My three PhD students, Justin Salamon, Jose R. Zapata and Agustín Martorell, graduated last September. We had an intense week with the three defenses and a wonderful panel of experts for the jury. These are three very nice pieces of work and very different and varied in terms of contributions and scopes.

  • Agustín Martorell, “Modelling tonal context dynamics by temporal multi-scale analysis”. Jury members: Petri Toiviainen (University of Jyväskylä), Geoffroy Peeters (IRCAM), Sergi Jordà (UPF). This thesis provides nice insights on the concept of tonality and its computational modelling, discussing the different proposals for visualization and evaluation and proposing a new approach based on temporal multi-scale.
  • José R. Zapata “Comparative Evaluation and Combination of Automatic Rhythm Description Systems”. Jury members: Fabien Gouyon (INESC-Porto), Juan Bello (NYU), Xavier Serra (UPF). The work by Jose is extremely important as it provides a quantitative evaluation of state of the art methods for rhythm description (tempo and beat tracking), a way to automatically detect difficult examples, and propose a way to combine different strategies in different contexts (tracks, onset detection functions and beat tracking model) to address the current glass ceiling in those methods.
  • Justin Salamon. “Melody Extraction from Polyphonic Music Signals”. Jury Members: Geoffroy Peeters (IRCAM), Fabien Gouyon (INESC-Porto), Juan Bello (NYU). The thesis by Justin is an excellent contribution to the field of music content description, in particular predominang fundamental frequency estimation, including the MELODIA algorithm and many applications to evaluate and exploit the method.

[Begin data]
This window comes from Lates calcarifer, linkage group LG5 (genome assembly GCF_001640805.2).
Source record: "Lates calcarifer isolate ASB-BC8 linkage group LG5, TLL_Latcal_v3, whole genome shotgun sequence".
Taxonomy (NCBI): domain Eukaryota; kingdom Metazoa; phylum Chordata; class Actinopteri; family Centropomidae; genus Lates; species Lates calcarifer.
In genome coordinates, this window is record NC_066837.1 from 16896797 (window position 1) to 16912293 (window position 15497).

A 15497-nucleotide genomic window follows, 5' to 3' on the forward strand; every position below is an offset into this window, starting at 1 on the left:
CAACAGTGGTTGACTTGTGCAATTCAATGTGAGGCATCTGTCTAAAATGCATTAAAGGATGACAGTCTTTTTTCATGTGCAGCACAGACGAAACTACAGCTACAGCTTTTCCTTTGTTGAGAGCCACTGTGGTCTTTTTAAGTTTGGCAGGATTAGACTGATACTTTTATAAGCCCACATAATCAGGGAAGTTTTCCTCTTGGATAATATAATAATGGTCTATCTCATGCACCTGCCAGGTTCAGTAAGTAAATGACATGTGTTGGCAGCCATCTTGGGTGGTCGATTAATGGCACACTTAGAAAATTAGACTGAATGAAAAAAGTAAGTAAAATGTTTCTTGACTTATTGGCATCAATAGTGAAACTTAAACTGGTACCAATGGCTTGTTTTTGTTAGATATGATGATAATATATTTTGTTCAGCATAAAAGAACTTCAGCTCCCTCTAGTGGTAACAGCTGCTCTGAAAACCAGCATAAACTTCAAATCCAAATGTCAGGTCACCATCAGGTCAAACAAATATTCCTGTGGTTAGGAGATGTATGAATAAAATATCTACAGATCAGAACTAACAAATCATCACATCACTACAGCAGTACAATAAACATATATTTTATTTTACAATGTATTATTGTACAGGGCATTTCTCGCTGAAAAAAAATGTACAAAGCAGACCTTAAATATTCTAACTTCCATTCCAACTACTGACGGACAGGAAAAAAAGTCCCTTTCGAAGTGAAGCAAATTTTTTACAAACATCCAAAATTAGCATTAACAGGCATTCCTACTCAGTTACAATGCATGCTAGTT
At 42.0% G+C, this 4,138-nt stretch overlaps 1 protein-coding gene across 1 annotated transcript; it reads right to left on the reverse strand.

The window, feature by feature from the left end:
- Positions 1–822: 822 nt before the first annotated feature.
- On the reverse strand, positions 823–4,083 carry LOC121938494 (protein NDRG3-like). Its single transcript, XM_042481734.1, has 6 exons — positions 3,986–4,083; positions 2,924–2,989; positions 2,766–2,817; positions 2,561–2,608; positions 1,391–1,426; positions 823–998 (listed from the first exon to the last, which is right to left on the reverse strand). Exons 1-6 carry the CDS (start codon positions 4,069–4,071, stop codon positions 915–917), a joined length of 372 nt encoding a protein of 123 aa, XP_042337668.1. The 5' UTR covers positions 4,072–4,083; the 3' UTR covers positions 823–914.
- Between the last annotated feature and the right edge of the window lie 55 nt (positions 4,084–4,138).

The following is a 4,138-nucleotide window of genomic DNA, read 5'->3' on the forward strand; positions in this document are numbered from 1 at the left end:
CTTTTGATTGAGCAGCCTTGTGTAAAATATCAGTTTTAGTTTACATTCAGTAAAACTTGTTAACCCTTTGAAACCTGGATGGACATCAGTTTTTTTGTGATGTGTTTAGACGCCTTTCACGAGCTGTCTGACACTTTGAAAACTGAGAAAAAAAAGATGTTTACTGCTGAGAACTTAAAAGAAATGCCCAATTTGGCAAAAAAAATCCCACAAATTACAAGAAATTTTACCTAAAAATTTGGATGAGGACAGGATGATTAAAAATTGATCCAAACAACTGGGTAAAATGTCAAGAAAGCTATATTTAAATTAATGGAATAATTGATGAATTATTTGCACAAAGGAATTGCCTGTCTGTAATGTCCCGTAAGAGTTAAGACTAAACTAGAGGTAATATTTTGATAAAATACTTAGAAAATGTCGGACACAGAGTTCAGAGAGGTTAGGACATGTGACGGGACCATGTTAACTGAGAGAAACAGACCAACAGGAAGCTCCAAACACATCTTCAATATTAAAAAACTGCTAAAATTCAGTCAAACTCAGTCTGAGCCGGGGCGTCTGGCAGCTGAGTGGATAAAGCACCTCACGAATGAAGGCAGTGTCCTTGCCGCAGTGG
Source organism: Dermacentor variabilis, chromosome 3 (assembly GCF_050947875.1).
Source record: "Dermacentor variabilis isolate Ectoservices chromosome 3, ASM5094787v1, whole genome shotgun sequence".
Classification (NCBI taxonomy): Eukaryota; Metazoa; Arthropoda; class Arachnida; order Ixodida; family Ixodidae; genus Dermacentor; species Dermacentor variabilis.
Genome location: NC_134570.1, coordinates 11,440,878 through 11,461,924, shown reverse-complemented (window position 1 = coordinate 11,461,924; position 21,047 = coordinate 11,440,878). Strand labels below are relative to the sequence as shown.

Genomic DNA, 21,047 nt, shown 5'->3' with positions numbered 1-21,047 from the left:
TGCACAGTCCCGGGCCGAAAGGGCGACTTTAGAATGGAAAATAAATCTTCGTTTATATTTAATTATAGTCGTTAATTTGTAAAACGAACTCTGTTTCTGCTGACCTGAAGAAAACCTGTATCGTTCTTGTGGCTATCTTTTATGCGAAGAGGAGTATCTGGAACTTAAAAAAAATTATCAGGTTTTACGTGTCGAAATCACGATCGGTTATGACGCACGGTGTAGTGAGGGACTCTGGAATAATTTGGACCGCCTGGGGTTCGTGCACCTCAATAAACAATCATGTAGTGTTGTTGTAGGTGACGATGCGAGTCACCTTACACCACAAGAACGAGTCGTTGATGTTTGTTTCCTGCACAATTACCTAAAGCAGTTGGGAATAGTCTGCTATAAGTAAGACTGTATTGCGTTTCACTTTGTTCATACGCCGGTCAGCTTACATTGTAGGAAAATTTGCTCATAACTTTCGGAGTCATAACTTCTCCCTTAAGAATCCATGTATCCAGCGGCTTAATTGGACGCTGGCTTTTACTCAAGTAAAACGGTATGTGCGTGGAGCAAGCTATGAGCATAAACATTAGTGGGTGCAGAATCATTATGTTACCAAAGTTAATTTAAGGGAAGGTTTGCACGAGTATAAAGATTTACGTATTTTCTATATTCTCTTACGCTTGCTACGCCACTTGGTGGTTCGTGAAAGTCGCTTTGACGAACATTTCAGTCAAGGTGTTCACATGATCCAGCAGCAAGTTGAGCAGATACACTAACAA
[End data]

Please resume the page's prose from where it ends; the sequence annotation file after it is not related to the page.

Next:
I learned a lot by supervising the three of them, I am now happy that they succeed. I hope we will keep collaborating and I wish them all the best in their future careers!

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Teaching Music Information Retrieval: courses, resources and funding!

 

I proposed a session on teaching Music Information Retrieval at ISMIR in Porto last week, as part as its Demo/Late-break session. As a result of this session, we decided to create a site to centralize teaching resources related to Music Information Retrieval. It is addressed to teachers and students interested on these technologies from an educational point of view. Current resources include:

  • List of courses: list of courses related to MIR in different levels, institutions and countries.
  • Educational resources: collaborative list of small teaching material: exercises, musical examples, code.

I am very happy because of the great contribution by the community so far. There are many course already there (I think most of them!) and few great education resources. I hope it’s just the start!

In terms of funding, UPF’s teaching innovation services (plaQUID) got interested, and I got some funding to have a larger impact of MIR & teaching in our local context.

emilia